Something you may not think about, as you reluctantly fill your camper's waterlines with antifreeze, is WEEDS...huh? Weeds are probably the furthest thing from your mind. But next spring, they will be back with a vengeance, determined to overwhelm you with millions of seedlings in return for the dose of Milestone you gave them last fall.
Seedlings of weeds like this Spotted Knapweed will be
back with a vengeance next spring!

When you rush to the storage shed for your herbicide and sprayer, you could be disappointed to find your spray wands and nozzles cracked from the freeze-thaw of any residual liquid that was left in the system over the winter. You might also find that the herbicide you invested in last summer is now devoid of potency due to chemical changes resulting from freezing. How can you avoid being ambushed by a noxious weed invasion next spring with no way to defend yourself? 

Winterize your herbicides and spray equipment!

Milestone is an herbicide sold by TCWP that loses potency when frozen

The ingredients in liquid herbicide formulations remain active indefinitely unless frozen. Herbicides we provide that fall into the "liquid" category include Milestone and Speedzone, and local retailers sell many more. All of these must be stored above 32F this winter, and it is best to check the label to see what other storage recommendations are provided.

Granular formulations, like Opensight, Telar, Escort and Round-up Quikpro, do not freeze, and will be okay in the unheated storage shed this winter.

If you have liquid herbicide that has frozen and you want to get rid of it, we recommend calling the Jackson Community Recycling Center at 733-7678. They have a household hazardous waste program that TCWP helps to fund for your convenience.
This is the type of backpack sprayer TCWP loans to landowners in the summer. If you have purchased one of these from us, be sure to clean and winterize it!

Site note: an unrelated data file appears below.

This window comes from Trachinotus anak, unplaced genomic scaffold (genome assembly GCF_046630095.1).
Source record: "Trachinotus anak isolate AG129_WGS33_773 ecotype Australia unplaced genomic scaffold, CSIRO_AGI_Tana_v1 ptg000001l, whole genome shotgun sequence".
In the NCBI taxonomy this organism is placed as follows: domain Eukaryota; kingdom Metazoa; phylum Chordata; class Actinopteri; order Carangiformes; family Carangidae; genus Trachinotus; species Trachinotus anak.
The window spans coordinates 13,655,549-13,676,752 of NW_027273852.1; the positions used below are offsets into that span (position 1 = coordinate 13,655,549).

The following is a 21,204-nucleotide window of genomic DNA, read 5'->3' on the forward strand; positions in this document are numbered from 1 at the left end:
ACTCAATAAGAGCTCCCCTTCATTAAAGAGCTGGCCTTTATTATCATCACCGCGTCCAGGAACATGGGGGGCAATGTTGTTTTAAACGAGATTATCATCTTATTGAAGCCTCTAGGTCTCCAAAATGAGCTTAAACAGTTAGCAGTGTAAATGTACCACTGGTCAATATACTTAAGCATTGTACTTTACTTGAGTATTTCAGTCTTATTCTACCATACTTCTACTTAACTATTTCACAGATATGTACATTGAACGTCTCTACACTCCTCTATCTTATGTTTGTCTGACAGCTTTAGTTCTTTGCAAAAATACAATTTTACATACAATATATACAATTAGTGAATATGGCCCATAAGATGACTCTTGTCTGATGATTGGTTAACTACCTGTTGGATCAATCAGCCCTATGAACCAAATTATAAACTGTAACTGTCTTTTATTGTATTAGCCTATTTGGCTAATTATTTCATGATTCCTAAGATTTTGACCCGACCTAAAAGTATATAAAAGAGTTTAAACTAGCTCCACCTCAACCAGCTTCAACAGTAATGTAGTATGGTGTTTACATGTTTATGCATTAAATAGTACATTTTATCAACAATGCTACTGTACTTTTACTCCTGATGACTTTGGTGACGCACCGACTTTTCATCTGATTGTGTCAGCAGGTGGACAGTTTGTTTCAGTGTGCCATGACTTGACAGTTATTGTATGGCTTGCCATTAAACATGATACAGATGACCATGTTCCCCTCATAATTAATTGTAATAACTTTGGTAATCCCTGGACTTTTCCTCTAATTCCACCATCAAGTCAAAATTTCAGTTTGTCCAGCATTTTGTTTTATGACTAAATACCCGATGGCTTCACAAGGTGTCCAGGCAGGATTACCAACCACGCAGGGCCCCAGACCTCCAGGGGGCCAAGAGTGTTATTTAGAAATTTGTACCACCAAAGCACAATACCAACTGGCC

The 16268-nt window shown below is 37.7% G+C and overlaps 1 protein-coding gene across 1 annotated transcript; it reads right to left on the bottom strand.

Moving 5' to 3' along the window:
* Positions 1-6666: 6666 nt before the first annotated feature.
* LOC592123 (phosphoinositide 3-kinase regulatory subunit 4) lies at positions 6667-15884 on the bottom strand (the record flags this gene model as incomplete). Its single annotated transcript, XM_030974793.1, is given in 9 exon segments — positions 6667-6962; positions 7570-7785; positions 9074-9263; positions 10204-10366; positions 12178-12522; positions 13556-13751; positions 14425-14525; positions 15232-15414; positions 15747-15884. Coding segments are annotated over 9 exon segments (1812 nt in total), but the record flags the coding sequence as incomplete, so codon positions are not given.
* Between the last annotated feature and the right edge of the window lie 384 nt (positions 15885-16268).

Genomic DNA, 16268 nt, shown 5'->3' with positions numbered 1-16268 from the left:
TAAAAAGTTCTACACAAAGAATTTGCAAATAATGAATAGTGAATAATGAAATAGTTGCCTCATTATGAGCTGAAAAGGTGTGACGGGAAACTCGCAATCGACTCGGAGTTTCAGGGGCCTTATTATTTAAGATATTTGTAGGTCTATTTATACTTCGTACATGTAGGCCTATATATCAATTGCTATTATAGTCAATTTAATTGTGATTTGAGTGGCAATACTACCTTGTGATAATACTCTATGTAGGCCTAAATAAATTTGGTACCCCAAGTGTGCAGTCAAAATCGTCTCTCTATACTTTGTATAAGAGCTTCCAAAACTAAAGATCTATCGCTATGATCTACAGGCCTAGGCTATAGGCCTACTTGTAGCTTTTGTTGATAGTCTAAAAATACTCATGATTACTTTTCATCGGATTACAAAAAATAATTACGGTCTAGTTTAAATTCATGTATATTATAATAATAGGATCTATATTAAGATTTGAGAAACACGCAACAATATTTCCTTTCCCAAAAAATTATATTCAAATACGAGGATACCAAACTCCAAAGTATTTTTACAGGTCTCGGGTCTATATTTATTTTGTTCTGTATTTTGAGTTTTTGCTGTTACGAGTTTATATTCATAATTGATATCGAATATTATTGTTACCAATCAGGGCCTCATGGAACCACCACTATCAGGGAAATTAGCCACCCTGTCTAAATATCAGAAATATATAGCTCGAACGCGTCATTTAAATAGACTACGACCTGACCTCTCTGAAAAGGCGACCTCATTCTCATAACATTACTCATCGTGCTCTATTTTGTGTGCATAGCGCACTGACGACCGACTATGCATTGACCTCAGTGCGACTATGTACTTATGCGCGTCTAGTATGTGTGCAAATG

Spray Equipment:
You must properly clean and winterize your spray equipment to ensure safe storage over the winter. Though herbicide labels usually contain specific information about how to remove residue from spray equipment, most herbicide residues can be removed using a solution of ammonia and water. Just be sure to wear your PPE (personal protective equipment) while cleaning, and don't dump rinsate in sensitive areas. 

For step-by-step instructions from Tech-line on how to properly CLEAN your spray equipment, click here.

Once your equipment has been properly cleaned, it can be winterized. A 50% solution of antifreeze should be pumped through the sprayer so that all parts are exposed to the solution. NOTE: Automotive antifreeze is recommended because it is less corrosive to sprayer pumps and seals than RV antifreeze. However, automotive antifreeze is toxic and must be collected for re-use or proper disposal, while RV antifreeze is nontoxic and can be sprayed onto the ground.

For step-by-step instructions from Tech-line on how to properly WINTERIZE your spray equipment, click  here.
When you are finished with your winterizing chores, be sure to enjoy the winter season with the knowledge that all of your toys are sleeping peacefully, and will be ready for more fun next spring!

Jackson Hole Wild Science Festival, Sunday-Monday, October 1-2

October Board Meeting, Wednesday, October 18 @ 12pm

NAISMA/PlayCleanGo Summit, October 23  - 26 

Hallow-WEED, Tuesday, October 31:  TCWP will be open 8-4pm on Halloween, Stop by for candy and to see our costumes!

Visit our Event Calendar on our website for more info. 

Thank you for subscribing to the Teton County Weed and Pest District Newsletter. We hope that you find the information useful! If there are any topics that would be of interest to you, please email me your suggestions. 





Meta Dittmer
Teton County Weed and Pest District
7575 S. Hwy 89 Jackson, WY 83001